LUIS ANTONIO CRUZ-VILCHEZ, Petitioner, v. U.S. IMMIGRATION
AND NATURALIZATION SERVICE, Respondent.
Nos. 92-70434 and 93-70311 UNITED STATES COURT OF APPEALS FOR THE NINTH CIRCUIT
January 7, 1994, Argued, Submitted, Pasadena, California
January 12, 1994, Filed

Subsequent History: Reported in Table Case Format at: 15 F.3d 1084.

Prior History:

Petition to Review a Decision of the Immigration and Naturalization Service. INS No. A-26-775-657. Appeal from the United States District Court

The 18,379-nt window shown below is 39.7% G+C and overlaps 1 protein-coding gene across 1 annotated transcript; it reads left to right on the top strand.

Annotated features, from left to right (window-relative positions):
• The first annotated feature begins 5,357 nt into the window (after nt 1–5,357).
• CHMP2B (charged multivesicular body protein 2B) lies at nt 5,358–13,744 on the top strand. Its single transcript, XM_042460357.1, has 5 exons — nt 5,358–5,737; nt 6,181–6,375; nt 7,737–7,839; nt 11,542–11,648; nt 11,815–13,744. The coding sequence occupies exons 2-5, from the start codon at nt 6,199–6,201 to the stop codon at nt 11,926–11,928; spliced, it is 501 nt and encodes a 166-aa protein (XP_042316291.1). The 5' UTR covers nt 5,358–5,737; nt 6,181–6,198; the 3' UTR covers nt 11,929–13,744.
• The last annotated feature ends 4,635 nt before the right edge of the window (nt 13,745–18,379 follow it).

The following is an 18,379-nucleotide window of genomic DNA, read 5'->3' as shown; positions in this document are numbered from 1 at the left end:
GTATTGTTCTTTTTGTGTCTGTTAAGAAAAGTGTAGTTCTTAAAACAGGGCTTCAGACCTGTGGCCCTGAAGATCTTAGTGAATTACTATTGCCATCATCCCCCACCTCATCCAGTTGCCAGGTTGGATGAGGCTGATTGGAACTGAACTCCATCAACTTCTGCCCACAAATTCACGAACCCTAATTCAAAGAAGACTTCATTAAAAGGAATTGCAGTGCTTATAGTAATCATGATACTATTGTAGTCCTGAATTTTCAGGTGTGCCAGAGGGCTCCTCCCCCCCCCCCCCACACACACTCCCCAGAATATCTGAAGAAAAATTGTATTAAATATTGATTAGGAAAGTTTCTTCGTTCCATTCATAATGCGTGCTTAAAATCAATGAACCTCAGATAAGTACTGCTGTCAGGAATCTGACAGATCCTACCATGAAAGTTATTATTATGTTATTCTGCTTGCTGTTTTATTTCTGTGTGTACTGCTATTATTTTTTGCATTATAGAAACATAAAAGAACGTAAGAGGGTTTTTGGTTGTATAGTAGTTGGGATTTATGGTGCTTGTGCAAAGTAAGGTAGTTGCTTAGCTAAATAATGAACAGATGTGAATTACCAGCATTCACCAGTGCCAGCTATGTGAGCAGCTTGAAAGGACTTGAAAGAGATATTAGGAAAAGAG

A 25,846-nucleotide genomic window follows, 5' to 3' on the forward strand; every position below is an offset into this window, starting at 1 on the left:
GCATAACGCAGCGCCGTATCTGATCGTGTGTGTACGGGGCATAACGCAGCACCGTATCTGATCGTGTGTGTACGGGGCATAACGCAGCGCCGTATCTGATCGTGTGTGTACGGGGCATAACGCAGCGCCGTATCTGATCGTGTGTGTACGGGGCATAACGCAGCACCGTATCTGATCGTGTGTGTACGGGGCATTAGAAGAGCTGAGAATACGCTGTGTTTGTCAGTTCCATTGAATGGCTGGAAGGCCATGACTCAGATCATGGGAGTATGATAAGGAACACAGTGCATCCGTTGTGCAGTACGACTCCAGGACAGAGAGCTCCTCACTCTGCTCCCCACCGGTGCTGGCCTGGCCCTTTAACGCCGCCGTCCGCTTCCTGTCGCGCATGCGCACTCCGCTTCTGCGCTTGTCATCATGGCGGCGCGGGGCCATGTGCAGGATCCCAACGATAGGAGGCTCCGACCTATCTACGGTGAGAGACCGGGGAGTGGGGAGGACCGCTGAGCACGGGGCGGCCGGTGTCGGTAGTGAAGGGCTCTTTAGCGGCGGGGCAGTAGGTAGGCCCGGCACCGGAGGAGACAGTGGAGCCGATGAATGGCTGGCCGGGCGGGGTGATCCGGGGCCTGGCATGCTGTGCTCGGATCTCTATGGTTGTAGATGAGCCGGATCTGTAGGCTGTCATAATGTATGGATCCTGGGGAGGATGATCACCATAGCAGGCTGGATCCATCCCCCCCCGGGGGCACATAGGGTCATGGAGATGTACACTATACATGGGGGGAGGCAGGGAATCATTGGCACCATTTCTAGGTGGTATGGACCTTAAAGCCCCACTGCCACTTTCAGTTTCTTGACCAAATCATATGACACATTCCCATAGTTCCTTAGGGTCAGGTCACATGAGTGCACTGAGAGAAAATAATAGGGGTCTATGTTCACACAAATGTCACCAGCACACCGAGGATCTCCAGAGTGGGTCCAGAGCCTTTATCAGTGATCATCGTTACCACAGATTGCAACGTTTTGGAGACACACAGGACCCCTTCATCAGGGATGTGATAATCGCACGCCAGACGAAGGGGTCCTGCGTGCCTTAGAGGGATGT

Disposition:

The petition is DENIED without prejudice to another grant of voluntary departure.

Judges:

Before: GOODWIN and HALL, Circuit Judges, TANNER, ** District Judge. ** Honorable Jack E. Tanner, United States District Judge for the Western District of Washington, sitting by designation.

Opinion: